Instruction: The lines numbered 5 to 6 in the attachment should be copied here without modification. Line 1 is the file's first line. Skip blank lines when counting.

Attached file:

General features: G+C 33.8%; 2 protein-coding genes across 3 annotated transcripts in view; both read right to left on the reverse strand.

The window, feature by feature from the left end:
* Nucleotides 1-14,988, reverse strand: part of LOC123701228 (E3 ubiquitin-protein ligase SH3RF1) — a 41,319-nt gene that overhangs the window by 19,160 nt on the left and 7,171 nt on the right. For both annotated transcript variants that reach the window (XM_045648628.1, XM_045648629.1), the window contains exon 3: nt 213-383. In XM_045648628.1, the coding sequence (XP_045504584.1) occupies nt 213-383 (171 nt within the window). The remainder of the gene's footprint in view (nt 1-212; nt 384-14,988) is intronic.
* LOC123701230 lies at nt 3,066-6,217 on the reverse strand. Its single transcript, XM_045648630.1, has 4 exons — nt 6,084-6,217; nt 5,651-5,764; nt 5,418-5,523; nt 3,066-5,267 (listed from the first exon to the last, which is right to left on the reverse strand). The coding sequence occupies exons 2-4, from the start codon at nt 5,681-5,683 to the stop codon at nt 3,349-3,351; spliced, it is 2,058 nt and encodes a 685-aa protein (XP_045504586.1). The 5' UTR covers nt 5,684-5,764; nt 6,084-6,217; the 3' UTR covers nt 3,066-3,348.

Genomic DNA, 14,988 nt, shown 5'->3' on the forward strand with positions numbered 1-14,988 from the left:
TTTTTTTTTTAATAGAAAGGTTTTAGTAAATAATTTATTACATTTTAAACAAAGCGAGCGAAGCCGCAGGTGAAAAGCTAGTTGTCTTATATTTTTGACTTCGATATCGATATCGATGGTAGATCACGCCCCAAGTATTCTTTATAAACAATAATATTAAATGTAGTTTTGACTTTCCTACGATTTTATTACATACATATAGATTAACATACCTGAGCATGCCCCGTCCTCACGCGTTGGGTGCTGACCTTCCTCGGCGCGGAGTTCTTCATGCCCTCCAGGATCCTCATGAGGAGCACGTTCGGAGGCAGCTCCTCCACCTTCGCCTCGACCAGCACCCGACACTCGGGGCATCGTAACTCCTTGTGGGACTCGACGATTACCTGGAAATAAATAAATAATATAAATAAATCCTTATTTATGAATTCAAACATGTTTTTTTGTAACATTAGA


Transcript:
Genomic DNA, 14,988 nt, shown 5'->3' on the forward strand with positions numbered 1-14,988 from the left:
TTTTTTTTTTAATAGAAAGGTTTTAGTAAATAATTTATTACATTTTAAACAAAGCGAGCGAAGCCGCAGGTGAAAAGCTAGTTGTCTTATATTTTTGACTTCGATATCGATATCGATGGTAGATCACGCCCCAAGTATTCTTTATAAACAATAATATTAAATGTAGTTTTGACTTTCCTACGATTTTATTACATACATATAGATTAACATACCTGAGCATGCCCCGTCCTCACGCGTTGGGTGCTGACCTTCCTCGGCGCGGAGTTCTTCATGCCCTCCAGGATCCTCATGAGGAGCACGTTCGGAGGCAGCTCCTCCACCTTCGCCTCGACCAGCACCCGACACTCGGGGCATCGTAACTCCTTGTGGGACTCGACGATTACCTGGAAATAAATAAATAATATAAATAAATCCTTATTTATGAATTCAAACATGTTTTTTTGTAACATTAGA